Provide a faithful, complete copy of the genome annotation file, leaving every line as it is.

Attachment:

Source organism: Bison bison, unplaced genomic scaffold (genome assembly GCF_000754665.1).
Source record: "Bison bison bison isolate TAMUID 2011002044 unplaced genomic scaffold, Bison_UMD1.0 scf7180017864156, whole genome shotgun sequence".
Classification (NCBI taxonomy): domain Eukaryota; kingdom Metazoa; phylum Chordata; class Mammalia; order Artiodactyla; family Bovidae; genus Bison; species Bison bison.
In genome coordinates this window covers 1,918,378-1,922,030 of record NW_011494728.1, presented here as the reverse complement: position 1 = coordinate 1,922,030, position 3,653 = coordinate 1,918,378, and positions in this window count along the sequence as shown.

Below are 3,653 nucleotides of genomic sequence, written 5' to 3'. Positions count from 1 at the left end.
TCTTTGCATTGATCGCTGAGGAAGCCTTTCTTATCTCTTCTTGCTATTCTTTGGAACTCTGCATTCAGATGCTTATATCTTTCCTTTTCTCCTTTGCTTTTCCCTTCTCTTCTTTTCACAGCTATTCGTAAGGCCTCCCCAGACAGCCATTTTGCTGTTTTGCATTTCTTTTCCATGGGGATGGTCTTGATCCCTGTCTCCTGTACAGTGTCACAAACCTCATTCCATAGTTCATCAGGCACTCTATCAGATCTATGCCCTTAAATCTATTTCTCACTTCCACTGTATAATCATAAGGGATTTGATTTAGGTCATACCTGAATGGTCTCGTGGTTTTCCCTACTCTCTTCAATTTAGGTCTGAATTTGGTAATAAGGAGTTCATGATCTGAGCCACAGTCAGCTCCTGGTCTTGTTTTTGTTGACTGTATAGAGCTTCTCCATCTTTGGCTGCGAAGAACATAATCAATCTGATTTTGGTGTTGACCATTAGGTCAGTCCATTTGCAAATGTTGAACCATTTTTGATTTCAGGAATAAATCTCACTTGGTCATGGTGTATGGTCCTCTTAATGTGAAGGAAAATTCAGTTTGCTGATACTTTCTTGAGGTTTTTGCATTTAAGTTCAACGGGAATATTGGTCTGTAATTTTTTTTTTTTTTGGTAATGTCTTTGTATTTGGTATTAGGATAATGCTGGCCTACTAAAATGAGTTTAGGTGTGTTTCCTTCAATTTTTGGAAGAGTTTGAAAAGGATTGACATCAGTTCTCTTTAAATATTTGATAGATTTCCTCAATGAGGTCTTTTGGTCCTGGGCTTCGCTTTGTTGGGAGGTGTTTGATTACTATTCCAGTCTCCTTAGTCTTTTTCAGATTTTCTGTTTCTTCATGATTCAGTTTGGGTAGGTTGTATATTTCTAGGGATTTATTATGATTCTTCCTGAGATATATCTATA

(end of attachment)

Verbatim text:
Source organism: Bison bison, unplaced genomic scaffold (genome assembly GCF_000754665.1).
Source record: "Bison bison bison isolate TAMUID 2011002044 unplaced genomic scaffold, Bison_UMD1.0 scf7180017864156, whole genome shotgun sequence".
Classification (NCBI taxonomy): domain Eukaryota; kingdom Metazoa; phylum Chordata; class Mammalia; order Artiodactyla; family Bovidae; genus Bison; species Bison bison.
In genome coordinates this window covers 1,918,378-1,922,030 of record NW_011494728.1, presented here as the reverse complement: position 1 = coordinate 1,922,030, position 3,653 = coordinate 1,918,378, and positions in this window count along the sequence as shown.

Below are 3,653 nucleotides of genomic sequence, written 5' to 3'. Positions count from 1 at the left end.
TCTTTGCATTGATCGCTGAGGAAGCCTTTCTTATCTCTTCTTGCTATTCTTTGGAACTCTGCATTCAGATGCTTATATCTTTCCTTTTCTCCTTTGCTTTTCCCTTCTCTTCTTTTCACAGCTATTCGTAAGGCCTCCCCAGACAGCCATTTTGCTGTTTTGCATTTCTTTTCCATGGGGATGGTCTTGATCCCTGTCTCCTGTACAGTGTCACAAACCTCATTCCATAGTTCATCAGGCACTCTATCAGATCTATGCCCTTAAATCTATTTCTCACTTCCACTGTATAATCATAAGGGATTTGATTTAGGTCATACCTGAATGGTCTCGTGGTTTTCCCTACTCTCTTCAATTTAGGTCTGAATTTGGTAATAAGGAGTTCATGATCTGAGCCACAGTCAGCTCCTGGTCTTGTTTTTGTTGACTGTATAGAGCTTCTCCATCTTTGGCTGCGAAGAACATAATCAATCTGATTTTGGTGTTGACCATTAGGTCAGTCCATTTGCAAATGTTGAACCATTTTTGATTTCAGGAATAAATCTCACTTGGTCATGGTGTATGGTCCTCTTAATGTGAAGGAAAATTCAGTTTGCTGATACTTTCTTGAGGTTTTTGCATTTAAGTTCAACGGGAATATTGGTCTGTAATTTTTTTTTTTTTTGGTAATGTCTTTGTATTTGGTATTAGGATAATGCTGGCCTACTAAAATGAGTTTAGGTGTGTTTCCTTCAATTTTTGGAAGAGTTTGAAAAGGATTGACATCAGTTCTCTTTAAATATTTGATAGATTTCCTCAATGAGGTCTTTTGGTCCTGGGCTTCGCTTTGTTGGGAGGTGTTTGATTACTATTCCAGTCTCCTTAGTCTTTTTCAGATTTTCTGTTTCTTCATGATTCAGTTTGGGTAGGTTGTATATTTCTAGGGATTTATTATGATTCTTCCTGAGATATATCTATA